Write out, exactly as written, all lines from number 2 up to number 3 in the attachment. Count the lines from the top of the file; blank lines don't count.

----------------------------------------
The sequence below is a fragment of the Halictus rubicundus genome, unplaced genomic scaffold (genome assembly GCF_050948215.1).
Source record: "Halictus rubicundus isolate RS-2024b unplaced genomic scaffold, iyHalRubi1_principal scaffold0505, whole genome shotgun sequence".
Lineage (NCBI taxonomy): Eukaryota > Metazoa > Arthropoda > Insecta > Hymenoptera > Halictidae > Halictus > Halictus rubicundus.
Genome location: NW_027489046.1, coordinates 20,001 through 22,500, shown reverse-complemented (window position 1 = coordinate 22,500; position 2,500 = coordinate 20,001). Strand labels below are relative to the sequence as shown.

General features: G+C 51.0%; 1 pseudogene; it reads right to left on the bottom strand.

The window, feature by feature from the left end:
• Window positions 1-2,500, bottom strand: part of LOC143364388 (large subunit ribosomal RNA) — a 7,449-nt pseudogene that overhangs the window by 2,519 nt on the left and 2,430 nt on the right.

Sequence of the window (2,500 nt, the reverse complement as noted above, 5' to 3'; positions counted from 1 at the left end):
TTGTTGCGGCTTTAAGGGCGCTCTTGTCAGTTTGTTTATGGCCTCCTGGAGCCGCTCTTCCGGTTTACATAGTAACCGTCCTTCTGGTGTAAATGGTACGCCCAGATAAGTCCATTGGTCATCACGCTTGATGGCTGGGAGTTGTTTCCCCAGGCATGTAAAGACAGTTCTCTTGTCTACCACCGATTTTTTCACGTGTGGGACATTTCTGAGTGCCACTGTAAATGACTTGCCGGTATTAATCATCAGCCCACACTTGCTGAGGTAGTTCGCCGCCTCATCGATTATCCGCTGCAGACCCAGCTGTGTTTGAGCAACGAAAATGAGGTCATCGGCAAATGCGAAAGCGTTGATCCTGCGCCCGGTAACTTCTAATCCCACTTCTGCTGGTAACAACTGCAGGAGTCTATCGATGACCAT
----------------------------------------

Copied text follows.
Source record: "Halictus rubicundus isolate RS-2024b unplaced genomic scaffold, iyHalRubi1_principal scaffold0505, whole genome shotgun sequence".
Lineage (NCBI taxonomy): Eukaryota > Metazoa > Arthropoda > Insecta > Hymenoptera > Halictidae > Halictus > Halictus rubicundus.